Shopper marketing data spans shopper reactions to products in online or physical stores, to layouts of stores or webpages.  More than ever, the shopper marketing experience is omni-channel, so collaboration between brands, retailers and agencies is required to collect and integrate the data to assemble a holistic view of the shopping journey. Effective data management is at the core of successful Shopper Marketing. Demand Metric has created a Shopper Marketing Metrics Dashboard to help marketers identify and track the data that helps drive their shopper marketing initiatives.


Executing a Shopper Marketing Strategy

Each organization will implement shopper marketing differently, but there are some common threads that run through shopper marketing strategies:
  1. First, know Your shoppers. Different shoppers can have very different shopping journeys.  Start by understanding how each type of shopper moves through their shopping journey and identify what their priorities are as they shop. The Demand Metric Shopper Marketing Journey Stages template will help you do this.
  2. Identify the desired shopper behavior(s). After you understand your shoppers, identify the behaviors that, when present, are most favorable to the outcomes you’re trying to achieve. How must you change shopper purchase behavior to produce those outcomes?
  3. Determine the channels in which you will create the desired behavior(s). In which channel, if you could influence shopper behavior, would have the greatest impact? In which channel is it easiest to influence behavior? Each channel provides a different opportunity.
  4. Create a marketing mix that influences behavior of target shoppers in the selected channels. What changes to the traditional marketing mix – Product, Place, Price and Promotion – will drive the ideal shopper behaviors? The scope of your efforts should include digital and traditional retail, as well as how you will incent retailers to get their participation.

Before embarking on a shopper marketing initiative, it’s wise to understand your organization’s level of maturity. The chart below was developed by Arc Worldwide/Leo Burnett as a means to assess client maturity.

Regardless of where you are on this spectrum, your goal is to gain success and move to the right. Success on the shopper marketing journey requires the discipline and commitment to have an understanding based on data of where the shopper is so that you can confidently plan the future steps in your shopper marketing strategy. Use the Demand Metric Shopper Marketing Maturity Assessment to find out where you are on this spectrum.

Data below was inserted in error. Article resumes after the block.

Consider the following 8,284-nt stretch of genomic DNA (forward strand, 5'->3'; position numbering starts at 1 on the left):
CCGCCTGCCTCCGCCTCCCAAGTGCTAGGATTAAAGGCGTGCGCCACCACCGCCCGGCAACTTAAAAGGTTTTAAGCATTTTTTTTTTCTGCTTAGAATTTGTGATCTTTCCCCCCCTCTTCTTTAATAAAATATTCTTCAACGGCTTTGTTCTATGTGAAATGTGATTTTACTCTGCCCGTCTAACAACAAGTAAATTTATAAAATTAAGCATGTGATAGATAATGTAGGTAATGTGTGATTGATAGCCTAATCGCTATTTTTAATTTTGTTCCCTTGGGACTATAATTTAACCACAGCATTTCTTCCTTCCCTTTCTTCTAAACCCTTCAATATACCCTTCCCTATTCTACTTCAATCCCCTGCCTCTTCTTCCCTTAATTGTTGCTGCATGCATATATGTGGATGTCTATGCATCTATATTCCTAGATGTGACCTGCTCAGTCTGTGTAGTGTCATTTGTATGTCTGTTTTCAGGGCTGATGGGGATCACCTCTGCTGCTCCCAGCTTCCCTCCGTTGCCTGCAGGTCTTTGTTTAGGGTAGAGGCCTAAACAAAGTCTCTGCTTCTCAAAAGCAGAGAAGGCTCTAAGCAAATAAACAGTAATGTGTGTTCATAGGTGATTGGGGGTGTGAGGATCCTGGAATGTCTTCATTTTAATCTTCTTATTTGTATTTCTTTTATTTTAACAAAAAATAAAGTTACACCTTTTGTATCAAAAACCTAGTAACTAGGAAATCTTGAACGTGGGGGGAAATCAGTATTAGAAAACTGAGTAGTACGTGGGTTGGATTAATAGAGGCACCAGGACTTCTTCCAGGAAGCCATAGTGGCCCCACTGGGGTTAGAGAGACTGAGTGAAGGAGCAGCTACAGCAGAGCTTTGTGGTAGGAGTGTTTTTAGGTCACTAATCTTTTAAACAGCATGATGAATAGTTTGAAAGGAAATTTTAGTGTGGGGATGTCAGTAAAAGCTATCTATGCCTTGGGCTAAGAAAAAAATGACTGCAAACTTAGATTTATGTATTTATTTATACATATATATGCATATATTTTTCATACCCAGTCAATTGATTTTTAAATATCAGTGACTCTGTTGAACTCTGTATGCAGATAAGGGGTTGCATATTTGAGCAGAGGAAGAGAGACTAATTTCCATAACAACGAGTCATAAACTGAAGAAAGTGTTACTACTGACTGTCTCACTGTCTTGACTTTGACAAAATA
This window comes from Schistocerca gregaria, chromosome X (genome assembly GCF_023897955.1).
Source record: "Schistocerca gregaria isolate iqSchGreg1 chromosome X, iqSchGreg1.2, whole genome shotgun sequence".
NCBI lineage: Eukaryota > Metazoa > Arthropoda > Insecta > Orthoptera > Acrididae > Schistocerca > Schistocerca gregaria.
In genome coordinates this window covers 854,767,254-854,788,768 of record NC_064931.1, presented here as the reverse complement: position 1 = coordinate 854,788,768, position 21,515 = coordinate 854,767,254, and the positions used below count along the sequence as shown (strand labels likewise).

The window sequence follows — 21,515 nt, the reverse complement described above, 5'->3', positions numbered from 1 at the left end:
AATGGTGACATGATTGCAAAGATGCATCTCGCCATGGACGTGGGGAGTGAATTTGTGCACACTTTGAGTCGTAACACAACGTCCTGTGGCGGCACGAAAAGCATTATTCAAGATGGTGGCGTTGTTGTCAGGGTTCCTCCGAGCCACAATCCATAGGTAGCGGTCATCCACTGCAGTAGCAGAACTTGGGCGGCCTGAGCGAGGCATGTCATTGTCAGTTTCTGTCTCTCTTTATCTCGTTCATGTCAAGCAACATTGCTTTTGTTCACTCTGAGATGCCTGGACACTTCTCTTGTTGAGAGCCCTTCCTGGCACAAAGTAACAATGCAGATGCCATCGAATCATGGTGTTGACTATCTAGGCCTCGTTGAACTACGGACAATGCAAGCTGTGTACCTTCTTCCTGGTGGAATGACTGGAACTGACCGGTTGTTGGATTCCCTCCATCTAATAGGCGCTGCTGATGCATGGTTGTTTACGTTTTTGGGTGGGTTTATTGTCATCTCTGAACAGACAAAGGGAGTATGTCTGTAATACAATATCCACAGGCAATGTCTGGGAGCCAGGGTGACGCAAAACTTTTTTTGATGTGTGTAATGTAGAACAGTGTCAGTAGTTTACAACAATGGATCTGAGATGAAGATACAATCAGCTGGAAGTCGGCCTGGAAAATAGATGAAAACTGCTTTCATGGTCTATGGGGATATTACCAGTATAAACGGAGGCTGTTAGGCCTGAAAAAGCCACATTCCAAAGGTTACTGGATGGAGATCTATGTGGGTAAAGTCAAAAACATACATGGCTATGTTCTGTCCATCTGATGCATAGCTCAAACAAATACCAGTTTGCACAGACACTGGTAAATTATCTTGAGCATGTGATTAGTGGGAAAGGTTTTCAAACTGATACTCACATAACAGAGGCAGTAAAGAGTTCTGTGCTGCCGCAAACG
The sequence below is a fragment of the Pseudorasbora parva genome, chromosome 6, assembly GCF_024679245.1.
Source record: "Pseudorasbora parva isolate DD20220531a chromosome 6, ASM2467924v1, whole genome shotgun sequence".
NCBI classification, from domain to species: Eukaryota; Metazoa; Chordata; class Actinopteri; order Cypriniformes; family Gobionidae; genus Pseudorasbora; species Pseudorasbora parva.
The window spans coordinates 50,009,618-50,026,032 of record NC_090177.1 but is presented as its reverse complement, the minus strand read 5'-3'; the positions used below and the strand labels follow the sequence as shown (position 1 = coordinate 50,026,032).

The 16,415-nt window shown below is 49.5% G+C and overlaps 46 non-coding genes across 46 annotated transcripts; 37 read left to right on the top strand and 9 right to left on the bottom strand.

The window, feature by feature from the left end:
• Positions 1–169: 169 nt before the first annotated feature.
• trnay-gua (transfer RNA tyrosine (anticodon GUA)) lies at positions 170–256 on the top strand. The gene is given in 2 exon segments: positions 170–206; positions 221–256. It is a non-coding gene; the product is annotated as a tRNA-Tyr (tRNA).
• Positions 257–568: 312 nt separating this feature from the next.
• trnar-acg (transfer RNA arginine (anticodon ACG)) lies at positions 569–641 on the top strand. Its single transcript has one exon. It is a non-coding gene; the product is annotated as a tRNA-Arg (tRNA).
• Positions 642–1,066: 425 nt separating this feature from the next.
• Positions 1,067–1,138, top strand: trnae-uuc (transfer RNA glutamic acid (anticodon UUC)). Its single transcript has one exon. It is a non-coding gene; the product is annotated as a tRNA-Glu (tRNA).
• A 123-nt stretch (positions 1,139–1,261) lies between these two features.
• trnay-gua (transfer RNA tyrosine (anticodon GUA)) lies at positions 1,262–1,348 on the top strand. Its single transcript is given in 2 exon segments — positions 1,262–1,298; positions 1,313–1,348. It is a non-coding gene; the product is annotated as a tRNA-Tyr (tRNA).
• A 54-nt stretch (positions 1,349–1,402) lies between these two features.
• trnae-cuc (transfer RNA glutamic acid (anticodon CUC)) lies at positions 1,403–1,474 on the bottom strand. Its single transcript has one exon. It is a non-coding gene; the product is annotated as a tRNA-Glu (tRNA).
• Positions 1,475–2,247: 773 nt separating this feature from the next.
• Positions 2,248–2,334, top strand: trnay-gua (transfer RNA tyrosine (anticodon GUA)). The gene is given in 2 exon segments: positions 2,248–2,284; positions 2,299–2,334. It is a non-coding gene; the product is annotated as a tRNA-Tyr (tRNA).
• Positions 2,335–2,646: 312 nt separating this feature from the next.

Shopper Marketing Challenges

Designing and executing a successful shopper marketing program comes with issues and challenges.  Recent research by the Association of National Advertisers (ANA) that was published in “Shopper Marketing: The Next Generation” identifies these key challenges to implementing a shopper marketing strategy:

  • Taking an omnichannel approach to reach end users at all touchpoints
  • Having bricks-and-mortar visits mirror the effectiveness of the online environment
  • Using social media to drive traffic to retailers and develop online communities afterward
  • Exploiting mobile in shopper marketing campaigns, by engaging consumers pre-store, in-store, and post visit

These challenges have different origins.  Sometimes, organizational “silos” are the cause, making the collaboration between the brand, retailer and agencies difficult.  Other times a lack of data, tools or the skills to use them hinders success. Overcoming these challenges requires a commitment of all the players to work together, communicating well, coordinating activities and working toward the same objectives while producing campaigns that are driven by insights.


Critical Success Factor: Digital & Social Acumen

Success with shopper marketing is very much enabled by data, technology and the skills to use them.  Mobile apps, social media platforms, email coupons and virtual store simulations are but a few of the ways technology is an essential ingredient to shopper marketing. It’s important to have access to this technology and to know how to exploit it.  Some of the key technologies for shopper marketing are summarized in this diagram:

These tools are the foundation of a shopper marketing initiative.  When evaluating and choosing them, scalability, data integration, and price, are all factors to consider.  None of these factors, however, is as important as the commitment to using them.



Each day brings news of yet another retailer on the verge of closing operations.  With online retail giant Amazon pioneering drone-based and same-day delivery schemes, online shopping continues to threaten traditional bricks-and-mortar stores. In this environment, shopper marketing has emerged as not just a survival strategy, but a way to gain a competitive advantage. Through it, we can better understand the behaviors and preferences of shoppers, whether online or in a store. With that understanding, a brand or retailer can position itself as the preferred channel for shopper purchases.

Resource Reference 
The Definitive Shopper Marketing Guide

In this guide, you will discover a distilled best practice approach to Shopper Marketing that will superpower your strategy and lead you in the direction of success.